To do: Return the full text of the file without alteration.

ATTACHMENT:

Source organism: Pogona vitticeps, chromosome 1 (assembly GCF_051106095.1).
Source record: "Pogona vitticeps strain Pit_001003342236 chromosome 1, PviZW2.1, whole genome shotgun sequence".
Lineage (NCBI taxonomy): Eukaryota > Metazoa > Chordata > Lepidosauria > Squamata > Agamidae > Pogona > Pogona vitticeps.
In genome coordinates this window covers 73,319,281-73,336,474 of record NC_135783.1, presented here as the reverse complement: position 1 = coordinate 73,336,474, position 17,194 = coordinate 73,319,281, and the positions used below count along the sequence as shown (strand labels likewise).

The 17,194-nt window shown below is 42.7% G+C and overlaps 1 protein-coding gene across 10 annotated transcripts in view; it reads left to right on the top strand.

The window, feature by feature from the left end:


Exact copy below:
Source organism: Pogona vitticeps, chromosome 1 (assembly GCF_051106095.1).
Source record: "Pogona vitticeps strain Pit_001003342236 chromosome 1, PviZW2.1, whole genome shotgun sequence".
Lineage (NCBI taxonomy): Eukaryota > Metazoa > Chordata > Lepidosauria > Squamata > Agamidae > Pogona > Pogona vitticeps.
In genome coordinates this window covers 73,319,281-73,336,474 of record NC_135783.1, presented here as the reverse complement: position 1 = coordinate 73,336,474, position 17,194 = coordinate 73,319,281, and the positions used below count along the sequence as shown (strand labels likewise).

The 17,194-nt window shown below is 42.7% G+C and overlaps 1 protein-coding gene across 10 annotated transcripts in view; it reads left to right on the top strand.

The window, feature by feature from the left end: